Date on Senior Honors Thesis
Senior Honors Thesis
Psychological and Brain Sciences
College of Arts and Sciences
eating disorders; sexual minorities; gender minorities; body trust; interoceptive awareness; mental health
Introduction: Minority stress theory posits that sexual and gender minority individuals (SGM) may be at higher risk for poor mental health outcomes due to unique social experiences of stigma and discrimination. Interoception (i.e., awareness of one’s body and bodily sensations; Mehling et al., 2012) is a factor that has been linked to mental health broadly, however, SGM individuals may experience interoceptive awareness differently than cisgender and heterosexual individuals given experiences of stigma. In this paper, we aim to examine how two specific facets of interoceptive awareness (body listening and body trusting) relate to differences in mental health outcomes among SGM individuals and their cisgender/heterosexual (CH) counterparts. Methods: Undergraduate students (Total N = 952; CH n = 755; SGM n = 197) completed self-report measures of interoceptive awareness and mental health outcomes (i.e., eating disorder symptoms, depression, and anxiety). Results: MANOVA analyses with post-hoc univariate ANOVAs showed that relative to CH participants, SGM participants were significantly lower in not distracting (p < .05), self-regulation (p < .01), and body trusting (p < .001). Body trusting (ps < 001), but not body listening (ps > .14) were associated with all mental health outcomes. SGM status moderated the relationship between body trust and depression/worry, but not ED symptoms. Additional MANOVA models showed differences in interoceptive awareness among sexual orientation and gender identity subgroups (ps > .001). Discussion: These findings are an important step in understanding how SGM individuals may have a distinctly unique experience of interoceptive awareness compared to CH individuals, however, further research is necessary to determine the mechanisms through which these differences may operate. Further understanding of this experience is essential to provide informed and inclusive care to those who identify as SGM.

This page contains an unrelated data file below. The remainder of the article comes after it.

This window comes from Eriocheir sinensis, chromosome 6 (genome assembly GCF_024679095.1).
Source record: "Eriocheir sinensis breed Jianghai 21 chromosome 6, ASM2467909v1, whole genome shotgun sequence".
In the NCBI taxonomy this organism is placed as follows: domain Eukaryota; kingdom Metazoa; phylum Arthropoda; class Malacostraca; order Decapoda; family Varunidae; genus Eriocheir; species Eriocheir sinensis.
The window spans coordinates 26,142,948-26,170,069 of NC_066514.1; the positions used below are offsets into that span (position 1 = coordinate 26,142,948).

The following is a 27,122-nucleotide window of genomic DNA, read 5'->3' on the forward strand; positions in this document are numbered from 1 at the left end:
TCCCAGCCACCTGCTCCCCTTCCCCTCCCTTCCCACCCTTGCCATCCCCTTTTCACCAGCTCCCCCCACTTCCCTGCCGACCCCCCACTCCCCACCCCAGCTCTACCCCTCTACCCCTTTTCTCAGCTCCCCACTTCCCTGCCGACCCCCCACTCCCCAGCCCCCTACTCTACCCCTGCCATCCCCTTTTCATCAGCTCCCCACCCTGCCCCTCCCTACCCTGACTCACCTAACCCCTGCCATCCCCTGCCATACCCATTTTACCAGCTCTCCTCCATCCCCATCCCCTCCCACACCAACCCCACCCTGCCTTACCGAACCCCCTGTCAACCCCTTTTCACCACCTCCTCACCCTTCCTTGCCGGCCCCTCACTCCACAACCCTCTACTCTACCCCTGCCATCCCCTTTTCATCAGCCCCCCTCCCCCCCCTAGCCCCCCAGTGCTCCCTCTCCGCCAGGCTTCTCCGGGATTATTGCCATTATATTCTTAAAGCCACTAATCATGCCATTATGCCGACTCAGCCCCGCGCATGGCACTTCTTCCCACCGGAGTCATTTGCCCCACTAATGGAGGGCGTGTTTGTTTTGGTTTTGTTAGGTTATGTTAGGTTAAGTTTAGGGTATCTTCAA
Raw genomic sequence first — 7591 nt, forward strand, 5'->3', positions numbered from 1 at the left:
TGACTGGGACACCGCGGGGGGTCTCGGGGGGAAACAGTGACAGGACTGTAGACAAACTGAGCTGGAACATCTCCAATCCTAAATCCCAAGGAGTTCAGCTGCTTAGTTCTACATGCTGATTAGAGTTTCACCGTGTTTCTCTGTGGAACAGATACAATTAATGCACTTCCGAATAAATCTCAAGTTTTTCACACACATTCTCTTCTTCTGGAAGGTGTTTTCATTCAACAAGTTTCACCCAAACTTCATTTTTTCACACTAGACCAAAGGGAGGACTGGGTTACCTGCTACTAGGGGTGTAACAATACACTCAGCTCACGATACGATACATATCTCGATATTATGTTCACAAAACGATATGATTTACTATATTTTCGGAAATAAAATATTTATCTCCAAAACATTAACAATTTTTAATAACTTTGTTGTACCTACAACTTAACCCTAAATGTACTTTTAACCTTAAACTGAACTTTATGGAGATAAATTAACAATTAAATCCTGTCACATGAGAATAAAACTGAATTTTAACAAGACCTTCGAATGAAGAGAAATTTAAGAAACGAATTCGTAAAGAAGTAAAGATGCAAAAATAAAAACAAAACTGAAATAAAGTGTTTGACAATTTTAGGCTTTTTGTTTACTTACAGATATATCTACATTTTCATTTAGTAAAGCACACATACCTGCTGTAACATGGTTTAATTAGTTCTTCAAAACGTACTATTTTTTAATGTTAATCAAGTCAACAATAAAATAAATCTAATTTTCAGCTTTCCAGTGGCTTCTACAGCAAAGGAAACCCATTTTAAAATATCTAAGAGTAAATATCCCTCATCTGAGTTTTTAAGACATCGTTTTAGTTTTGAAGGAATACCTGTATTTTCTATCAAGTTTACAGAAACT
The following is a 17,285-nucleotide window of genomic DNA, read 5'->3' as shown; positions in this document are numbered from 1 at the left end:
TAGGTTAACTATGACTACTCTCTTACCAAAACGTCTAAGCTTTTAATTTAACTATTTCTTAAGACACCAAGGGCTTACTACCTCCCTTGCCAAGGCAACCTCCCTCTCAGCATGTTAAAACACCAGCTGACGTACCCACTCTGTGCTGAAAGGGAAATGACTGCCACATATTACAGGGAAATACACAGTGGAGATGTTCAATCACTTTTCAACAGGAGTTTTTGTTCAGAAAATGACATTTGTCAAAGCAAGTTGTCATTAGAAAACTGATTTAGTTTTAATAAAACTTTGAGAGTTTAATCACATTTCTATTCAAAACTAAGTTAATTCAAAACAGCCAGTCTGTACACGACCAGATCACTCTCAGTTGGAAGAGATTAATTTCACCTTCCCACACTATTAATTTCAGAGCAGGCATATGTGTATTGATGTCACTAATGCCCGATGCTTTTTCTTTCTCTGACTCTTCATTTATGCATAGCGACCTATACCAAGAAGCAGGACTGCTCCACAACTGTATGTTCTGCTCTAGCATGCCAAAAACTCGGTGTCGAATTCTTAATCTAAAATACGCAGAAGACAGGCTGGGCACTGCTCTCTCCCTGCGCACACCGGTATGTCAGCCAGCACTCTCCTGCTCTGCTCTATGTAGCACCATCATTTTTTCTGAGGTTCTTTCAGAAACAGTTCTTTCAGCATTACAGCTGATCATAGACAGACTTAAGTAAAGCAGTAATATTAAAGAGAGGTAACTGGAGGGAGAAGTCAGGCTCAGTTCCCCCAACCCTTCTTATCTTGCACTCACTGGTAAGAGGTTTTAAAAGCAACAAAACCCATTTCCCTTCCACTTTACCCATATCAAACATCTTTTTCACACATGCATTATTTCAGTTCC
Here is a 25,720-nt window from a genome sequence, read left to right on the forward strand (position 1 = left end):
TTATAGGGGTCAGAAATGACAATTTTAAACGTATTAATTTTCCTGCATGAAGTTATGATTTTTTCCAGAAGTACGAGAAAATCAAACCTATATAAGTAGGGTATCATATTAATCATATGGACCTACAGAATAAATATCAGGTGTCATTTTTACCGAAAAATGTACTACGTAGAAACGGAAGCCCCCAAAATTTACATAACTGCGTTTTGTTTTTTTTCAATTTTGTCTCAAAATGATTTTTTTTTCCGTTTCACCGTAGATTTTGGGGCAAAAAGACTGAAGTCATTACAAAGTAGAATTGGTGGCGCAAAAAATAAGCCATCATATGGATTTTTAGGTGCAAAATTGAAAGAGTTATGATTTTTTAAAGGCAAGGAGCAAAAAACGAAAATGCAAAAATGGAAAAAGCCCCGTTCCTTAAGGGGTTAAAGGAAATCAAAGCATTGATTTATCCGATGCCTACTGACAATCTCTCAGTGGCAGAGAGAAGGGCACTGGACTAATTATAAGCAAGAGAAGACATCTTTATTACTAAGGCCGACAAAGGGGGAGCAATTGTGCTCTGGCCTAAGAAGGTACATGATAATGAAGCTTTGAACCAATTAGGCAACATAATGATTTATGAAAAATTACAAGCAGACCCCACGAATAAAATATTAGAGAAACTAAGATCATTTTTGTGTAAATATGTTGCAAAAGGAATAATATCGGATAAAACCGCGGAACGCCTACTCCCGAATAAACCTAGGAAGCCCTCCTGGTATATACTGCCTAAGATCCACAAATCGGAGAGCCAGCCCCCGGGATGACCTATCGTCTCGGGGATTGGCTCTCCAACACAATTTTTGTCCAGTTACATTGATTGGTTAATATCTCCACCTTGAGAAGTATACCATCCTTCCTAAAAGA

Roberts, Emma G., "Examining body trust and body listening in sexual and gender minorities." (2022). College of Arts & Sciences Senior Honors Theses. Paper 270.
Retrieved from https://ir.library.louisville.edu/honors/270
Sexual and gender minorities (SGM) are at high risk for mental health burdens due to unique social experiences of stigma and discrimination. One factor that has been linked to better mental health outcomes is interoceptive awareness. Interoceptive awareness is the awareness of one’s body and bodily sensations. SGM individuals may experience interoceptive awareness differently than their cisgender and heterosexual counterparts due to the stigma that they are exposed to.
The current study aimed to analyze how interoceptive awareness, particularly body trust and body listening, impact mental health in SGM individuals. We found that SGM individuals were lower in not distracting, self-regulation, and body trusting. Body trust was significantly related to depression, worry, and eating disorder symptoms. Additionally, identifying as SGM moderated the relationship between body trust and depression/worry. These findings are an important step in understanding the differences between how SGM individuals experience their bodies and how cisgender and heterosexual individuals experience their bodies, and how that may impact their overall mental wellbeing.